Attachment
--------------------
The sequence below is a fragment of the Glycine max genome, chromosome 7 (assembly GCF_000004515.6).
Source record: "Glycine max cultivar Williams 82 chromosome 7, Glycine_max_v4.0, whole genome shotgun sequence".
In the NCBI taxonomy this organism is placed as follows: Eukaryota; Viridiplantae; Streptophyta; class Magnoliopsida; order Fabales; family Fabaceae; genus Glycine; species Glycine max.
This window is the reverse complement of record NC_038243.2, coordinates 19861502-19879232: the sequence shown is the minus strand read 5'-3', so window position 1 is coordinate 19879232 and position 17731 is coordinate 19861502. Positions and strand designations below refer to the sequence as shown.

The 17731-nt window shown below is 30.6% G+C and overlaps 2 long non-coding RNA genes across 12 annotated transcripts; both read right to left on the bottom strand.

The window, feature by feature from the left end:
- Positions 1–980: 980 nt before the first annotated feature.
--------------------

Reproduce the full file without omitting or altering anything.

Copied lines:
The sequence below is a fragment of the Glycine max genome, chromosome 7 (assembly GCF_000004515.6).
Source record: "Glycine max cultivar Williams 82 chromosome 7, Glycine_max_v4.0, whole genome shotgun sequence".
In the NCBI taxonomy this organism is placed as follows: Eukaryota; Viridiplantae; Streptophyta; class Magnoliopsida; order Fabales; family Fabaceae; genus Glycine; species Glycine max.
This window is the reverse complement of record NC_038243.2, coordinates 19861502-19879232: the sequence shown is the minus strand read 5'-3', so window position 1 is coordinate 19879232 and position 17731 is coordinate 19861502. Positions and strand designations below refer to the sequence as shown.

The 17731-nt window shown below is 30.6% G+C and overlaps 2 long non-coding RNA genes across 12 annotated transcripts; both read right to left on the bottom strand.

The window, feature by feature from the left end:
- Positions 1–980: 980 nt before the first annotated feature.